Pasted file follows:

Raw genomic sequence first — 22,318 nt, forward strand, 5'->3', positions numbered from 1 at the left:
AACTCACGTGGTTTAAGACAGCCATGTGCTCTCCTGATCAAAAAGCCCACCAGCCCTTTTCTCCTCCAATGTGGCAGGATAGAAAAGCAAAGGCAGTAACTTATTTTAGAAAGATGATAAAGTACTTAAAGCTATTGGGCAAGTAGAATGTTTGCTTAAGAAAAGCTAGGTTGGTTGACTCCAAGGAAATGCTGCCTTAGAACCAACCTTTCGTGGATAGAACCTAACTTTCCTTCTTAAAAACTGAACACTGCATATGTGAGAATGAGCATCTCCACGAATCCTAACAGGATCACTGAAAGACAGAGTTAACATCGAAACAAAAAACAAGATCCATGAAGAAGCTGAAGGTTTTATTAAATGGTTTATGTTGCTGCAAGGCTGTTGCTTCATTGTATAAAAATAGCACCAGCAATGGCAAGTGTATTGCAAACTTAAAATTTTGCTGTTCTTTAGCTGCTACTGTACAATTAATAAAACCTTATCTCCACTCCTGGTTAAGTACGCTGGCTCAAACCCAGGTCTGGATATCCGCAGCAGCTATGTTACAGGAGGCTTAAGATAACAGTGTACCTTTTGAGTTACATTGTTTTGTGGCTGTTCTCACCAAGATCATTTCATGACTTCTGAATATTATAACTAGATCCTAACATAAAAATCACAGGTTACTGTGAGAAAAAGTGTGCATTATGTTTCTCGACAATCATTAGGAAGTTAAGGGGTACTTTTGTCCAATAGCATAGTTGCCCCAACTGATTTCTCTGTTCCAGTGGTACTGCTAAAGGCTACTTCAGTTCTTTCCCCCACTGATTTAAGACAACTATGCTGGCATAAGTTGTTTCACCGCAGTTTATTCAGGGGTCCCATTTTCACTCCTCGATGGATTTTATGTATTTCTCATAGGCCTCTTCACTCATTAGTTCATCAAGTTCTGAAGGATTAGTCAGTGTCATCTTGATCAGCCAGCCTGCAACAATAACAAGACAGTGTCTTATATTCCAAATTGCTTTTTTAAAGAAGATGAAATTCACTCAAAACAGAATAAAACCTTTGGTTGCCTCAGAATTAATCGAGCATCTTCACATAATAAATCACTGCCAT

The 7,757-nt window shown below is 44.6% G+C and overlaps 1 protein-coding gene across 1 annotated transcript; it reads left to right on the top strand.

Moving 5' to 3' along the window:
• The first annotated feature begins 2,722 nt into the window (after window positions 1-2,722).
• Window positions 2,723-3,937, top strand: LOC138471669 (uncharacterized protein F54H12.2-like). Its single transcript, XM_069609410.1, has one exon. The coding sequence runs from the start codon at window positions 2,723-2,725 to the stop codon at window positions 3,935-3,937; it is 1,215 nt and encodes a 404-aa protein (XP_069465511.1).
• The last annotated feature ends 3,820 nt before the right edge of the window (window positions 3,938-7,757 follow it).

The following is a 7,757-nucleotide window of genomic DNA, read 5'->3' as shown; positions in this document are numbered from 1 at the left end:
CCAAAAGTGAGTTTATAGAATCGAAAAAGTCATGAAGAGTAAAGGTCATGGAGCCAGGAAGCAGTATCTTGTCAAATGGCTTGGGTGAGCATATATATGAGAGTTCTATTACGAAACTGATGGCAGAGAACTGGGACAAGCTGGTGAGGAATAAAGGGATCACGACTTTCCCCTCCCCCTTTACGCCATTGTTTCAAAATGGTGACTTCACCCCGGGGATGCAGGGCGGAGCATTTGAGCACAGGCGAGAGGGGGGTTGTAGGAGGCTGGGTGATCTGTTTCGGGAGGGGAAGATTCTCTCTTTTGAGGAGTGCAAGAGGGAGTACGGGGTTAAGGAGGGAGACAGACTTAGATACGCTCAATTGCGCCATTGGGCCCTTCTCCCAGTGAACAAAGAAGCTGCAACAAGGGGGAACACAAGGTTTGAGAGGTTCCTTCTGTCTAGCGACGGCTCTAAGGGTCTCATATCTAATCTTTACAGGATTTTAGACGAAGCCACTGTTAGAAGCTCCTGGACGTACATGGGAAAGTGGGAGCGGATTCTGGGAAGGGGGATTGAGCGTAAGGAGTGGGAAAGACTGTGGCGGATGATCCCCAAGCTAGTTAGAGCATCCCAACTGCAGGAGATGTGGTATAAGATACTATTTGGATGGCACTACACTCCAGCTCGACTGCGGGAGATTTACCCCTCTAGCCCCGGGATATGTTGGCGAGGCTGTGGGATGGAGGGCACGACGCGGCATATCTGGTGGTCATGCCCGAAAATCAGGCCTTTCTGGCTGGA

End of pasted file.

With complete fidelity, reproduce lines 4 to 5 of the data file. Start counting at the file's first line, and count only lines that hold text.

Moving 5' to 3' along the window:
• The first annotated feature begins 2,722 nt into the window (after window positions 1-2,722).